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Father comforting son with intellectual disability as they wait in Emergency

Family / Close others


In the first scene, you will again meet Amelia,  Jeff's disability support worker, and Jenny, a nurse, followed by a discharge planning meeting involving Jeff, Lynne, his sister, Amelia and Lorraine, a social worker. 

In this scene are Cassandra, Frank, her father, Johnno, her disability support worker, and Lorraine, the social worker. They are joined by Anita, from the NDIS, and Eddy, an NDIS support coordinator.

Applying the Framework

Diagram showing the four framework processes, with the Knowing segment highlighted.

Knowing that

  • People with intellectual disabilities have the right to make decisions and exercise choice and control over their daily lives.

  • No one has the right to make decisions on behalf of an adult with intellectual disability unless a guardian has been appointed, which will be for specific decisions.

  • It is appropriate to consider the supports a person needs to make a decision, rather than whether or not they have the capacity to make a decision.

  • At discharge, it may not be possible for family or disability support staff to meet the person's needs in the short and/or long term.

  • A hospital may have incorrect information about where a person lives.

  • It is important that hospital staff have accurate information about the type and amount of support available in the person's home.

  • Disability support staff do not receive medical or health training. 

  • People who have NDIS funding can have it reviewed if there has been a change in their support needs.

Diagram showing the four framework processes, with the Informing segment highlighted.



As a family member or close other, you will need to tell hospital staff

  • about where the person lives

  • the type and amount of personal or medical support available in their home

  • what you know about the person's preferences about where they live and who supports them

Diagram showing the four framework processes, with the Collaborating segment highlighted.

Collaborating is when you


  • correct misunderstandings

  • reconsider options in the face of new information

  • contribute to the discussion

  • work towards options preferred by your family member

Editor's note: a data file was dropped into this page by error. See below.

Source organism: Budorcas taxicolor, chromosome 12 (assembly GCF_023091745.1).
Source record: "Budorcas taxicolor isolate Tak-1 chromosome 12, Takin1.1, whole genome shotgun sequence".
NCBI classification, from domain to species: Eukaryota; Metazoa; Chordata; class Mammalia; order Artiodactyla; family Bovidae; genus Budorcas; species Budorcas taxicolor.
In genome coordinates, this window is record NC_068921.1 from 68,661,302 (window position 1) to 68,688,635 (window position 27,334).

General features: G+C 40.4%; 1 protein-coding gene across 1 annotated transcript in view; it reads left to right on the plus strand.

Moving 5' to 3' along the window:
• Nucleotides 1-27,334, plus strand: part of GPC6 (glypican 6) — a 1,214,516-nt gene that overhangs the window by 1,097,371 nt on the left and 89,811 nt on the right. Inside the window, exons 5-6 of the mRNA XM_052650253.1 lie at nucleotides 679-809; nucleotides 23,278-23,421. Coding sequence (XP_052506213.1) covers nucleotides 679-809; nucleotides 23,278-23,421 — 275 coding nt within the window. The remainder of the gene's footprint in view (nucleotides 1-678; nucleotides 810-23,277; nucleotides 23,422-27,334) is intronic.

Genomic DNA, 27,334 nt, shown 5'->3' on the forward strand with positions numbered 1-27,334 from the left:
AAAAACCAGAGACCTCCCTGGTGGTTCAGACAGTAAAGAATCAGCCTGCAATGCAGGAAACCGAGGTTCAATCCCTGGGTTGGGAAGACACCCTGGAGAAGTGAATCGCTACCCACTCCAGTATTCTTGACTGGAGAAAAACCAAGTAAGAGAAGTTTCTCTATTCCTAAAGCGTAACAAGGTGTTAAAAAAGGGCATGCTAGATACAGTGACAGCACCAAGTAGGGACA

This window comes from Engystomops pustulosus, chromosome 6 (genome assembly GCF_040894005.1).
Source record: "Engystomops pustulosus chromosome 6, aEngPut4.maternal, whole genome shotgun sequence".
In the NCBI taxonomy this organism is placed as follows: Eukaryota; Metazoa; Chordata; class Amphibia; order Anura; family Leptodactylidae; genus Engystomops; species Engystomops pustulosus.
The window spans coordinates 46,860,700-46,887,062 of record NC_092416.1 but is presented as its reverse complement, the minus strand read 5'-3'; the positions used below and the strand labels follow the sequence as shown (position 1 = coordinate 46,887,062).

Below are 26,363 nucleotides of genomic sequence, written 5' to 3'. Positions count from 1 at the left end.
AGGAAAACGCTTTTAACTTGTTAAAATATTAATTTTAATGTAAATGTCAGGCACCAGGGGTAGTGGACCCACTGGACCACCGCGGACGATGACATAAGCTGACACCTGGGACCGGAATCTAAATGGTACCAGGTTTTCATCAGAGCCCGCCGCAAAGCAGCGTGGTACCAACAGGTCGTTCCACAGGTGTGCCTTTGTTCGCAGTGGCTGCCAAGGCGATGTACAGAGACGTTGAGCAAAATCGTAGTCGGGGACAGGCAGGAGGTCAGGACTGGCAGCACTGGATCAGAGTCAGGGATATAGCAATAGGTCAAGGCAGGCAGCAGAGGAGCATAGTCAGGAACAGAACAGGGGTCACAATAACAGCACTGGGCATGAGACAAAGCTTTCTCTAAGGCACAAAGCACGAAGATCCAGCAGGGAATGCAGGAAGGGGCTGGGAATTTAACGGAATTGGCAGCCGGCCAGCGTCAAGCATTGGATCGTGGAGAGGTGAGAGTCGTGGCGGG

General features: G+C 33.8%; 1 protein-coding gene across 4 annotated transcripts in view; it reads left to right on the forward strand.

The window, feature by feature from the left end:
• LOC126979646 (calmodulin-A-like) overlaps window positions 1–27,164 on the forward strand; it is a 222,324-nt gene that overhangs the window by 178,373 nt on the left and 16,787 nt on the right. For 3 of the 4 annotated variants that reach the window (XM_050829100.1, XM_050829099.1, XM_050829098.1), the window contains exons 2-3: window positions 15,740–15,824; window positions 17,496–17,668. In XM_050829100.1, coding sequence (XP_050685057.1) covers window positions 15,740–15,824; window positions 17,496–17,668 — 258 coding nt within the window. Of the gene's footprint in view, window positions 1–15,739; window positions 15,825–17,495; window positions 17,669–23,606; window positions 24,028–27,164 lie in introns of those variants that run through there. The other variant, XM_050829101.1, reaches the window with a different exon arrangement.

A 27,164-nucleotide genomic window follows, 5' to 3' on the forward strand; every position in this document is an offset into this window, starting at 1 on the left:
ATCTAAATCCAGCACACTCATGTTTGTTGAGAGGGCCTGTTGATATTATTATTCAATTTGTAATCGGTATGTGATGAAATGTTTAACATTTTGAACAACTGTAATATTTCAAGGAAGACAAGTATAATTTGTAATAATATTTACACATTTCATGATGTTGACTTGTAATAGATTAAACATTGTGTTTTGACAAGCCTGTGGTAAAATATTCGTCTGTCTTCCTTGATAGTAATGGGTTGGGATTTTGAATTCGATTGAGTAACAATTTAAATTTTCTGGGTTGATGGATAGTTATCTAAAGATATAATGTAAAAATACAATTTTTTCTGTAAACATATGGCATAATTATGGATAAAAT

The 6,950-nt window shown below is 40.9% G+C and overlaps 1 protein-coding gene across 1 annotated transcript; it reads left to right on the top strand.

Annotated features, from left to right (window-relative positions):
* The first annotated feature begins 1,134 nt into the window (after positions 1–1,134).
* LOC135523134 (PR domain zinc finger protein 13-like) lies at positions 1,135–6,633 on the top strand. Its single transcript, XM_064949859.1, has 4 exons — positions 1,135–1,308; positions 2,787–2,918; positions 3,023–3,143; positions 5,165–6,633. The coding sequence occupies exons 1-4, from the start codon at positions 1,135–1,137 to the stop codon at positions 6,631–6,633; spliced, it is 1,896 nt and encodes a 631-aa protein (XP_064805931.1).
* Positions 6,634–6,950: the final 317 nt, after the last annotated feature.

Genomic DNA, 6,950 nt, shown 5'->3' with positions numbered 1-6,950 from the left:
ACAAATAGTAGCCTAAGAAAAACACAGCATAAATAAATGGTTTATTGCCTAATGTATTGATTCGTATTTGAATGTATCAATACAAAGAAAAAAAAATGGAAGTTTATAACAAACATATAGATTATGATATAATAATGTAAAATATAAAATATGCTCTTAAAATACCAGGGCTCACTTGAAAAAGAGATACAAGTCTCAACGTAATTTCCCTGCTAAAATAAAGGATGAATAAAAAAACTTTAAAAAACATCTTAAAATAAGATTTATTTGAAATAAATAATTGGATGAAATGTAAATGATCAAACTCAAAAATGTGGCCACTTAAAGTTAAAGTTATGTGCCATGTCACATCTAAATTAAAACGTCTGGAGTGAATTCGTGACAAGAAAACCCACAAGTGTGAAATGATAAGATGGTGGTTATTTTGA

Diagram showing the four framework processes, with the Supporting segment highlighted.



Your family member will feel supported when

  • their preferences and concerns are listened to and taken into account

  • decisions are postponed until all options that best meet their will and preferences can be explored

  • advocates are engaged if formal processes are not progressing

  • the final decision reflects your family member's will and preferences and is the least restrictive option


Knowing something about the hospital system and discharge planning will be useful background when you accompany a family member/ close other with intellectual disability to hospital. 

Quality hospital care requires that discharge planning involves the person with disability, family and/ or disability support workers and their managers (for those living in supported accommodation), and others who can provide information and support the person. Good discharge planning also relies on a hospital staff member, such as a social worker or discharge nurse, to coordinate the process and for all to ensure the human rights of people with intellectual disabilities to make decisions and exercise choice and control. 

You can find further information in Resources about support for decision making, the NDIS and Hospitals, and advocacy for people with intellectual disabilities.



These are provided to support your learning, individually or in a group. You can write responses in the workbook sections available for download. 

Consider your family member/ close other with intellectual disability in either Jeff or Cassandra's situation of not being able to return immediately to their home on discharge from hospital.

  1. Describe what you think would be their preference(s).

  2. Explain how they would express their preferences and will.

  3. List the people who you think should be involved in the discharge meeting.

  4. List the specific information you would want to share at the meeting.

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